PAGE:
In addition, the concerns of sexual and gender minorities should be integrated into development programming more generally, as has been done with gender mainstreaming. Niche programming can be extremely helpful, but mainstreaming LGBTQ+ rights into development activities in all sectors would have a greater impact. It would also align with the “leave no one behind” principle that underpins the Sustainable Development Goals.
Aid donors will also have to resist their compulsion to make their aid visible, which they like because it shows their home-country constituents where their money is going and allows them to burnish their pro-LGBTQ+ credentials. As in foreign aid more broadly, donor visibility often comes at the expense of effectiveness. And in the case of support to LGBTQ+ organizations, it can taint them as “foreign agents” rather than representatives of marginalized citizens.
Those broad principles will improve the odds of international development cooperation playing a positive role in defending the rights of sexual and gender minorities in Africa and elsewhere. They are, however, no guarantee of success and experiences will vary tremendously according to national contexts. As international actors gain more experience in implementing, a clearer picture could emerge on what works better under which circumstances, always from the perspective of those concerned.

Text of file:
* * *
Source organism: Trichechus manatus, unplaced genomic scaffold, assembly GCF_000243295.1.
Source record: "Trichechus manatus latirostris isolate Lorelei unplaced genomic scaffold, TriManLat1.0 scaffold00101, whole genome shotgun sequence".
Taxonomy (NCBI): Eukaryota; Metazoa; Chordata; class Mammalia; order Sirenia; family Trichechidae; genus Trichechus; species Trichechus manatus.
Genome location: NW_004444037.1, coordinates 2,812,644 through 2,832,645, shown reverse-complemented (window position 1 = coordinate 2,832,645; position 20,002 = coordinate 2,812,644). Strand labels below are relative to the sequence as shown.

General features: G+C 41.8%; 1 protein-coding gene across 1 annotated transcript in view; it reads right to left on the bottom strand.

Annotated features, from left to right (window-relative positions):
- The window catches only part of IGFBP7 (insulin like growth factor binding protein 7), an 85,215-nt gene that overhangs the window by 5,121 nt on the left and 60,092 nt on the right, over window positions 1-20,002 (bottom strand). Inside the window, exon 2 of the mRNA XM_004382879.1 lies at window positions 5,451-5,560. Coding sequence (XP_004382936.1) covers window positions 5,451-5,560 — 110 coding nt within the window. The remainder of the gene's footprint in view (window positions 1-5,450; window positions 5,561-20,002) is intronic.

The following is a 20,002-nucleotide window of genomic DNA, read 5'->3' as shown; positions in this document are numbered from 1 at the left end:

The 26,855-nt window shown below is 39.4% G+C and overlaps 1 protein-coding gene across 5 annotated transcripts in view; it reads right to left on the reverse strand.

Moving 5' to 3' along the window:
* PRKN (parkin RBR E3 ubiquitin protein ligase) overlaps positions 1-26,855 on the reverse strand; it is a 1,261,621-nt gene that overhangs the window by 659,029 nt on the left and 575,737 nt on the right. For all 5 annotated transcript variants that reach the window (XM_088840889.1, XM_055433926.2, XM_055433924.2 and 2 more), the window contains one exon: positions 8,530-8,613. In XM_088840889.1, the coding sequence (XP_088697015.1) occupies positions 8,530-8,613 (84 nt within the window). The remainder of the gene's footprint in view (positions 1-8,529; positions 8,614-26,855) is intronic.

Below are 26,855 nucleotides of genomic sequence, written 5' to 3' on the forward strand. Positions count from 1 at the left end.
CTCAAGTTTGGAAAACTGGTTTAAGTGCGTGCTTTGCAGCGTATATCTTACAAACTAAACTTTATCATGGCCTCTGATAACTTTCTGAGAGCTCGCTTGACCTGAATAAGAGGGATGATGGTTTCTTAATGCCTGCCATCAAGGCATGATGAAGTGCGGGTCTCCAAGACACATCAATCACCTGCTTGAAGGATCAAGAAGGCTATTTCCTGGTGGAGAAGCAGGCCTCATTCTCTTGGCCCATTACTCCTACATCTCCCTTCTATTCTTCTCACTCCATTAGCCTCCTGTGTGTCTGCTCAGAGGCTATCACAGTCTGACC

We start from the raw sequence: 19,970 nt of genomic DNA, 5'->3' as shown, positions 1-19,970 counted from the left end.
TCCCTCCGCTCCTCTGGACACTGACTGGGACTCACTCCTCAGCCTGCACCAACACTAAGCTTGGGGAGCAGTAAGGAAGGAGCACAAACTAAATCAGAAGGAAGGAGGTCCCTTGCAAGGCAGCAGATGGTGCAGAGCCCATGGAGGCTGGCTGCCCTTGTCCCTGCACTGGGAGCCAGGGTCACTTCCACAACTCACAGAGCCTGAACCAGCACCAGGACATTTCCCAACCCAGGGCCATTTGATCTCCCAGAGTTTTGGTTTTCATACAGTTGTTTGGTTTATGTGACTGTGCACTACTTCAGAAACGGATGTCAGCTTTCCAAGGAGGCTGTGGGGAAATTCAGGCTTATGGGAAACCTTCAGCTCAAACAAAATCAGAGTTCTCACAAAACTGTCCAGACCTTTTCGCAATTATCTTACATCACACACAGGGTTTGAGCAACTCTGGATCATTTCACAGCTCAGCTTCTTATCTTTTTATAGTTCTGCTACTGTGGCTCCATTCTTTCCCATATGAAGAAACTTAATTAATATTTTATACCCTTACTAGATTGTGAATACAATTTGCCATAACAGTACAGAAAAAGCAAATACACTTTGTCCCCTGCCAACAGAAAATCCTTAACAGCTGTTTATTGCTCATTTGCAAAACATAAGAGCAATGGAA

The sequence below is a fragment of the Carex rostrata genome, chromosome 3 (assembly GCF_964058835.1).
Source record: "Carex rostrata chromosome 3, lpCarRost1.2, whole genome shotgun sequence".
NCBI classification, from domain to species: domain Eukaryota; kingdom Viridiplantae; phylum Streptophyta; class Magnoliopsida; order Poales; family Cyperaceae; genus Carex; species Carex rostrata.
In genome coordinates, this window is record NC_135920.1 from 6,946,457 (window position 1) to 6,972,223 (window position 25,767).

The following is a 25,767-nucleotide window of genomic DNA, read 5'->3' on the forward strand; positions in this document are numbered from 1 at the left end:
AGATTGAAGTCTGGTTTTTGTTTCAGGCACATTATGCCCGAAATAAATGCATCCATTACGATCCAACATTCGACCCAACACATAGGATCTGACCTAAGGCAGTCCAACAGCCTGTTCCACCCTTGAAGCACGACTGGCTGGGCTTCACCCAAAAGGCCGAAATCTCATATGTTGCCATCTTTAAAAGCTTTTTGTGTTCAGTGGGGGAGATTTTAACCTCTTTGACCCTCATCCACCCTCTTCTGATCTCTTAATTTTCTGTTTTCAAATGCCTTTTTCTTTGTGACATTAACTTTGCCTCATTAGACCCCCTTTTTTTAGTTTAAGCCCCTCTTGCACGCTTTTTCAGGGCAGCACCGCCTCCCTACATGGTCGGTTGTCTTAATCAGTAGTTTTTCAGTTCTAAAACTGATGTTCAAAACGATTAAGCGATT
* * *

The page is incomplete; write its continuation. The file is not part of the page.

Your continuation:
In the most extreme cases where donor support to LGBTQ+ rights defenders puts their lives in danger because of domestic opposition to their activities, Western countries have a duty to provide protection. The risk is real. For instance, activists have been murdered in both Uganda and Kenya. Violence against LGBTQ+ people often increases when national homophobic rhetoric is on the rise, including during backlashes against international actors’ pressure. Donor countries therefore need to have in place a streamlined process to grant asylum or refugee status to LGBTQ+ rights advocates who need to make a quick exit.
This blog was first published by the European Association of Development Research Institutes
Main image: “I want gay people to understand that not all of us are against them,” Gcimikhaya Mamtame says as he poses with the “Let’s Face It” cut-out. Photo: Kayla Molander from Groundup (CC)